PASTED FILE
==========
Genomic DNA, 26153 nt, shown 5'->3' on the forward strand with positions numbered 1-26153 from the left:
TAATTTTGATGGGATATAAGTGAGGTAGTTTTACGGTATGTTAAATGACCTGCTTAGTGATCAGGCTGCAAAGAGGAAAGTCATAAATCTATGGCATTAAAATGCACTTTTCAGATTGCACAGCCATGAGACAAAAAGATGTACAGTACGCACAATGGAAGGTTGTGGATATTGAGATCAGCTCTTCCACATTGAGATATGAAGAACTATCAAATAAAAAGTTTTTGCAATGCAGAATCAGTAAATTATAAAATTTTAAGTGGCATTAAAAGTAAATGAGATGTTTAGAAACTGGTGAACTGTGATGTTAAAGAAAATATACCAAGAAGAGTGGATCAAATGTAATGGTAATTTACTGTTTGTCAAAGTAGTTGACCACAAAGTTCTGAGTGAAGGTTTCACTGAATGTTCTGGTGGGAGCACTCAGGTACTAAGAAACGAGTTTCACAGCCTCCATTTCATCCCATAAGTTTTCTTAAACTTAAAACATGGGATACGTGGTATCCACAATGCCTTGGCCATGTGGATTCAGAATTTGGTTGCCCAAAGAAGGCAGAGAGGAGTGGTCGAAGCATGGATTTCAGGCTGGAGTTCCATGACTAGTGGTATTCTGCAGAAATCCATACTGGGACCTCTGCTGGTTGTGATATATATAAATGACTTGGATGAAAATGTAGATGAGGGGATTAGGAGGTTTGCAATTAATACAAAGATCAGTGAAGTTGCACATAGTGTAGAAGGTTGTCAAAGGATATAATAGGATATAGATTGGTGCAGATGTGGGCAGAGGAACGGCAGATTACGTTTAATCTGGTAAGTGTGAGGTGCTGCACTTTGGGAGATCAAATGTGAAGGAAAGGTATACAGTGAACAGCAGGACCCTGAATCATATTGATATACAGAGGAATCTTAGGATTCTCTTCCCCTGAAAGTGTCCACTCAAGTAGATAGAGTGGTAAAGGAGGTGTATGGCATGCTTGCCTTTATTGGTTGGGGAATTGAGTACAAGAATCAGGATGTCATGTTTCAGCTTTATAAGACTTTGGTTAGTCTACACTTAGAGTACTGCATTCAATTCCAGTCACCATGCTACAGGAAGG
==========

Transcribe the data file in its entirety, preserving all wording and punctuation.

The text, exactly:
Genomic DNA, 26153 nt, shown 5'->3' on the forward strand with positions numbered 1-26153 from the left:
TAATTTTGATGGGATATAAGTGAGGTAGTTTTACGGTATGTTAAATGACCTGCTTAGTGATCAGGCTGCAAAGAGGAAAGTCATAAATCTATGGCATTAAAATGCACTTTTCAGATTGCACAGCCATGAGACAAAAAGATGTACAGTACGCACAATGGAAGGTTGTGGATATTGAGATCAGCTCTTCCACATTGAGATATGAAGAACTATCAAATAAAAAGTTTTTGCAATGCAGAATCAGTAAATTATAAAATTTTAAGTGGCATTAAAAGTAAATGAGATGTTTAGAAACTGGTGAACTGTGATGTTAAAGAAAATATACCAAGAAGAGTGGATCAAATGTAATGGTAATTTACTGTTTGTCAAAGTAGTTGACCACAAAGTTCTGAGTGAAGGTTTCACTGAATGTTCTGGTGGGAGCACTCAGGTACTAAGAAACGAGTTTCACAGCCTCCATTTCATCCCATAAGTTTTCTTAAACTTAAAACATGGGATACGTGGTATCCACAATGCCTTGGCCATGTGGATTCAGAATTTGGTTGCCCAAAGAAGGCAGAGAGGAGTGGTCGAAGCATGGATTTCAGGCTGGAGTTCCATGACTAGTGGTATTCTGCAGAAATCCATACTGGGACCTCTGCTGGTTGTGATATATATAAATGACTTGGATGAAAATGTAGATGAGGGGATTAGGAGGTTTGCAATTAATACAAAGATCAGTGAAGTTGCACATAGTGTAGAAGGTTGTCAAAGGATATAATAGGATATAGATTGGTGCAGATGTGGGCAGAGGAACGGCAGATTACGTTTAATCTGGTAAGTGTGAGGTGCTGCACTTTGGGAGATCAAATGTGAAGGAAAGGTATACAGTGAACAGCAGGACCCTGAATCATATTGATATACAGAGGAATCTTAGGATTCTCTTCCCCTGAAAGTGTCCACTCAAGTAGATAGAGTGGTAAAGGAGGTGTATGGCATGCTTGCCTTTATTGGTTGGGGAATTGAGTACAAGAATCAGGATGTCATGTTTCAGCTTTATAAGACTTTGGTTAGTCTACACTTAGAGTACTGCATTCAATTCCAGTCACCATGCTACAGGAAGG